The search for extraterrestrial intelligence (SETI)--to the layman it sounds like a bit of futuristic fancy. But many scientists say it's an idea whose time has come--and whose time will soon be gone.
''Are we alone? is a very, very important question,'' says Dr. Bruce Murray, director of the Jet Propulsion Laboratory. ''We are at the point in the development of technology where it is possible for us to detect radio signals from throughout the galaxy that are intended to be detected.''
But at the same time, Earth's atmosphere is growing so clogged with man-made radio noise--from satellites to television signals--that within 10 to 20 years it may be nearly impossible for an earthbound receiver to detect radio signals from some other intelligent source in the galaxy.
It is this ''window of time'' that lends a sense of urgency to a recent request by the National Aeronautics and Space Administration (NASA), made at a Capitol Hill hearing, for a congressional go-ahead on a five-year SETI project.
The project, which would cost $2 million to $2.5 million a year--out of a $6. 5 billion NASA budget--involves the development and testing of a highly sophisticated, computerized radio receiver that could simultaneously scan millions of channels of radio frequencies across the universe. Such a receiver would be a million times more effective than conventional radio receivers.
Because of the vast distances involved--measured by light years--scientists say that radio is the easiest, and most likely, way a civilization would make itself known.
Not all scientists believe that intelligent life exist in the universe, but many scientists say that there is reason to believe that some form of intelligence may exist somewhere in the universe.
''It's not a flaky thing, it deserves scientific investigation,'' says Dr. Thomas R. McDonough, SETI coordinator for the Planetary Society, a public membership group dedicated to supporting and understanding planetary exploration and the search for evidence of intelligent life elsewhere in the universe.
''The current scientific attitude,'' he continues, ''is that there are so many reasons to think intelligent life exists out there, why not perform easy, cheap experiments with radio signals?''
Popular interest in life on other planets dates back at least to the mid-19th century when Americans were swept up by the idea that there might be life on Mars. That interest was sparked by astronomer Percival Lowell, who misinterpreted the findings of an Italian astronomer who said he had seen ''channels'' on Mars. Lowell translated the Italian's findings as ''canals,'' a word more fraught with implications of human life.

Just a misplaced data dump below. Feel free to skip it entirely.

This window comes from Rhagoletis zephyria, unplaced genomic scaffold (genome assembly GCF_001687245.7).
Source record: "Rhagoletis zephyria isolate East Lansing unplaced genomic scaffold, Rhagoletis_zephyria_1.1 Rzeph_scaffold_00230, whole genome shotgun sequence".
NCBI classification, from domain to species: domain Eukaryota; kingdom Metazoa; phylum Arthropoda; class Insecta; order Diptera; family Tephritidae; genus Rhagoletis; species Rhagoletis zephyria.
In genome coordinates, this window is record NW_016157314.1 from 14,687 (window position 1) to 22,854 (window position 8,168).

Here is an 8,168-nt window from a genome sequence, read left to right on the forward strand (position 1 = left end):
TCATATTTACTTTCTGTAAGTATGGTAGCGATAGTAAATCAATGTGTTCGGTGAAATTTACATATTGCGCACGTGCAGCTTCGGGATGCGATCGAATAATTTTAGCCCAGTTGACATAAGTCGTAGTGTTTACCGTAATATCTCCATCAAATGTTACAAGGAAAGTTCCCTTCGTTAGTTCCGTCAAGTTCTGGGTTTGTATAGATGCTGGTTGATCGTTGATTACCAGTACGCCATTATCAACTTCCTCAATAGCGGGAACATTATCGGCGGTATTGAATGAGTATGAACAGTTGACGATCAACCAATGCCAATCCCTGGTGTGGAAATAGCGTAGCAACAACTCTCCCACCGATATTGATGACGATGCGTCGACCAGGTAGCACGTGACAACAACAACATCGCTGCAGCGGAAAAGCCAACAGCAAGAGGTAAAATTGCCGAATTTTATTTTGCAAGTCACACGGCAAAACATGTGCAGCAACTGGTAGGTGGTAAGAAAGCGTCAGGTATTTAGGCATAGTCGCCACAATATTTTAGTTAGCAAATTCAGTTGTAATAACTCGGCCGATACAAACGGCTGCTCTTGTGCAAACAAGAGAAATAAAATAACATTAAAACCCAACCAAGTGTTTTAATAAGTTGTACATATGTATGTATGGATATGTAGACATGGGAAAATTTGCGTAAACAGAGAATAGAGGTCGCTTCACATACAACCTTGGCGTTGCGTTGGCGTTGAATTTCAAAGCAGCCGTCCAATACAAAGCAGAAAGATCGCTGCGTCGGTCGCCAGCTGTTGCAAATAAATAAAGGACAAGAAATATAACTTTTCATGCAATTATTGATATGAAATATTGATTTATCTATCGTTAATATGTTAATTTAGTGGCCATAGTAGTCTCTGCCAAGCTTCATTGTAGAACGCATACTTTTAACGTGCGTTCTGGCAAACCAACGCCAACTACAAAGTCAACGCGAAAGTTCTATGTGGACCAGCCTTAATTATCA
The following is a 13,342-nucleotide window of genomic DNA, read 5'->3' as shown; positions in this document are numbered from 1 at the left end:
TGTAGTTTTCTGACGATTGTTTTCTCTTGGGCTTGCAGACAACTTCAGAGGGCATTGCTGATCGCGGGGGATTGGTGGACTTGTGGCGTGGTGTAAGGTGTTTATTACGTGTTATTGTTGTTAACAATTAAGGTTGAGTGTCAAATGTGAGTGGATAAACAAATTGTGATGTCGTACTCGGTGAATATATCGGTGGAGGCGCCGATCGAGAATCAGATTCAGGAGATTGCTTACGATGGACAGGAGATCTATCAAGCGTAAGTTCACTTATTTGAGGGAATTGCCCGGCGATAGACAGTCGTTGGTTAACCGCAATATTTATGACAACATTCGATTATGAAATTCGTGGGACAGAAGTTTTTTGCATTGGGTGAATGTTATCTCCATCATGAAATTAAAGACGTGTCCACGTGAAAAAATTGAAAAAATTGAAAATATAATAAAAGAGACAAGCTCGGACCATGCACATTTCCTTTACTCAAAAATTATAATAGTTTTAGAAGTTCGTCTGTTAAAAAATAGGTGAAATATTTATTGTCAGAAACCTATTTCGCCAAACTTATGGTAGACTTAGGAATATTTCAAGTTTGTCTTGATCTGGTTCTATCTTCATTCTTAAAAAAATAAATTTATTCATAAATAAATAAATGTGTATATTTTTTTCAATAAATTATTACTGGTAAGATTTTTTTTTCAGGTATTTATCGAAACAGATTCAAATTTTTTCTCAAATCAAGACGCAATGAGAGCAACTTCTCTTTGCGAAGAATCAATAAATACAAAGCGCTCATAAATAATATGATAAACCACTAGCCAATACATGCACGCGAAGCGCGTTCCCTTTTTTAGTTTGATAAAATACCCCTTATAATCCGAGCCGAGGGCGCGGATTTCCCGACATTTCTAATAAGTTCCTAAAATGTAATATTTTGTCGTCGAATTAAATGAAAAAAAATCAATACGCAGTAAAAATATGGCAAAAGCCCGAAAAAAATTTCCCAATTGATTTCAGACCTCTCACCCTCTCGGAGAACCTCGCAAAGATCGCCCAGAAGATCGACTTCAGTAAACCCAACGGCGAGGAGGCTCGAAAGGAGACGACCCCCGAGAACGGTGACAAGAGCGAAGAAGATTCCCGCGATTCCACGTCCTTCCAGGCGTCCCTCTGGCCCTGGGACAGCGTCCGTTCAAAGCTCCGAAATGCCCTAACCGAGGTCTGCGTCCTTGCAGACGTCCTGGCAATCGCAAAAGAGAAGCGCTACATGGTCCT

Modern interest in SETI was sparked more than two decades ago by a paper by scientists Philip Morrison and Giuseppi Cocconi
Serious scientific investigation began in 1960 when scientists Frank Drake and Carl Sagan, and a handful of other researchers, began to make the search for extraterrestrial intelligence a respectable scientific undertaking.
Nonetheless, SETI projects have had a rough time under NASA. Although the USSR has shown strong interest in SETI research, American SETI projects have been slow to get off the ground--hampered at first by divisiveness within the astronomical community, and later from political fallout.
Twice before NASA has tried to get congressional funding for the SETI project now proposed. The first time, Sen. William Proxmire (D) of Wisconsin singled it out for one of his ''Golden Fleece'' awards, as an example of waste of the government's money. Last year, Senator Proxmire again axed the project by entering a budget amendment that expressly forbade NASA from spending one penny of its money on SETI research.
This year, scientists like Dr. Sagan have gone out of their way to meet with Senator Proxmire to explain the SETI proposal. Although a Proxmire aide says the senator has not yet made up his mind, there appears to be cautious optimism that the project will go through.
If not, the Planetary Society--founded in 1980 by Dr. Sagan and Dr. Murray-- is preparing to mobilize its forces to rescue the SETI project. Already, it has donated several thousand dollars, given by society members, to two university-connected SETI projects.
Although the society has nowhere near the financial resources needed to fund NASA's SETI project, says Dr. McDonough, it has some $40,000 it can contribute to garnering public support and private dollars for the project.